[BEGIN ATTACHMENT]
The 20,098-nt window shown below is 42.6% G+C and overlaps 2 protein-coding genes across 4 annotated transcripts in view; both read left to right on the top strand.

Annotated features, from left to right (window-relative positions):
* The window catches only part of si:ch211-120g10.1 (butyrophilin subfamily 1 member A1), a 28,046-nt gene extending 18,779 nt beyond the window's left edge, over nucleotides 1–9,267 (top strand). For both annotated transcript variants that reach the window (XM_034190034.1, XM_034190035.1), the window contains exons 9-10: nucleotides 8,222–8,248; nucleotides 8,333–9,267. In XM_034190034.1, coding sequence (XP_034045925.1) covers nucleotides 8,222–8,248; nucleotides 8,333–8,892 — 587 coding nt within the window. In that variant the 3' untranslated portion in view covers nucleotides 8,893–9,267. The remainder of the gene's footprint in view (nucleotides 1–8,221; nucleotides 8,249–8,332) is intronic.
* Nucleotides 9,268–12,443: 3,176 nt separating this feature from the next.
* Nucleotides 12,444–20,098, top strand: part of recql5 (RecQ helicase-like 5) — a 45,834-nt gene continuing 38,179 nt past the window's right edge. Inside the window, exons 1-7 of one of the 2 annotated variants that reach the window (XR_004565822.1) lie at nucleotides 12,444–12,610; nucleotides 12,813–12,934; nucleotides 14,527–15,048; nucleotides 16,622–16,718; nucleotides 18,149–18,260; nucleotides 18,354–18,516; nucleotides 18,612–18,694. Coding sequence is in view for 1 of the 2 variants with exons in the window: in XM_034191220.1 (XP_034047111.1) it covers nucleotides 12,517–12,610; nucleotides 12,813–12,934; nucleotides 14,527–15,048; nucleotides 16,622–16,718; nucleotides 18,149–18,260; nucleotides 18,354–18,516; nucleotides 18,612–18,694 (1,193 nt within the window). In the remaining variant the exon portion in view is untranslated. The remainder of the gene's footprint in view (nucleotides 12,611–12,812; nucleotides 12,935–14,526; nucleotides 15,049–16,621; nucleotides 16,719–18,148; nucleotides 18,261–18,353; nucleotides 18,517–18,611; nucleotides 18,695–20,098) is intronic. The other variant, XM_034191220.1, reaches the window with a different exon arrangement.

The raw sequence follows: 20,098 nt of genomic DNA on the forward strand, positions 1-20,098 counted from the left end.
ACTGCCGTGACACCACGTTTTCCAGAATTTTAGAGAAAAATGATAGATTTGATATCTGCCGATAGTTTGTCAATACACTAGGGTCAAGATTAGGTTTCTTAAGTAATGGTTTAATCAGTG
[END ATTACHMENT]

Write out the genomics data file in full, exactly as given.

The 20,098-nt window shown below is 42.6% G+C and overlaps 2 protein-coding genes across 4 annotated transcripts in view; both read left to right on the top strand.

Annotated features, from left to right (window-relative positions):
* The window catches only part of si:ch211-120g10.1 (butyrophilin subfamily 1 member A1), a 28,046-nt gene extending 18,779 nt beyond the window's left edge, over nucleotides 1–9,267 (top strand). For both annotated transcript variants that reach the window (XM_034190034.1, XM_034190035.1), the window contains exons 9-10: nucleotides 8,222–8,248; nucleotides 8,333–9,267. In XM_034190034.1, coding sequence (XP_034045925.1) covers nucleotides 8,222–8,248; nucleotides 8,333–8,892 — 587 coding nt within the window. In that variant the 3' untranslated portion in view covers nucleotides 8,893–9,267. The remainder of the gene's footprint in view (nucleotides 1–8,221; nucleotides 8,249–8,332) is intronic.
* Nucleotides 9,268–12,443: 3,176 nt separating this feature from the next.
* Nucleotides 12,444–20,098, top strand: part of recql5 (RecQ helicase-like 5) — a 45,834-nt gene continuing 38,179 nt past the window's right edge. Inside the window, exons 1-7 of one of the 2 annotated variants that reach the window (XR_004565822.1) lie at nucleotides 12,444–12,610; nucleotides 12,813–12,934; nucleotides 14,527–15,048; nucleotides 16,622–16,718; nucleotides 18,149–18,260; nucleotides 18,354–18,516; nucleotides 18,612–18,694. Coding sequence is in view for 1 of the 2 variants with exons in the window: in XM_034191220.1 (XP_034047111.1) it covers nucleotides 12,517–12,610; nucleotides 12,813–12,934; nucleotides 14,527–15,048; nucleotides 16,622–16,718; nucleotides 18,149–18,260; nucleotides 18,354–18,516; nucleotides 18,612–18,694 (1,193 nt within the window). In the remaining variant the exon portion in view is untranslated. The remainder of the gene's footprint in view (nucleotides 12,611–12,812; nucleotides 12,935–14,526; nucleotides 15,049–16,621; nucleotides 16,719–18,148; nucleotides 18,261–18,353; nucleotides 18,517–18,611; nucleotides 18,695–20,098) is intronic. The other variant, XM_034191220.1, reaches the window with a different exon arrangement.

The raw sequence follows: 20,098 nt of genomic DNA on the forward strand, positions 1-20,098 counted from the left end.
ACTGCCGTGACACCACGTTTTCCAGAATTTTAGAGAAAAATGATAGATTTGATATCTGCCGATAGTTTGTCAATACACTAGGGTCAAGATTAGGTTTCTTAAGTAATGGTTTAATCAGTG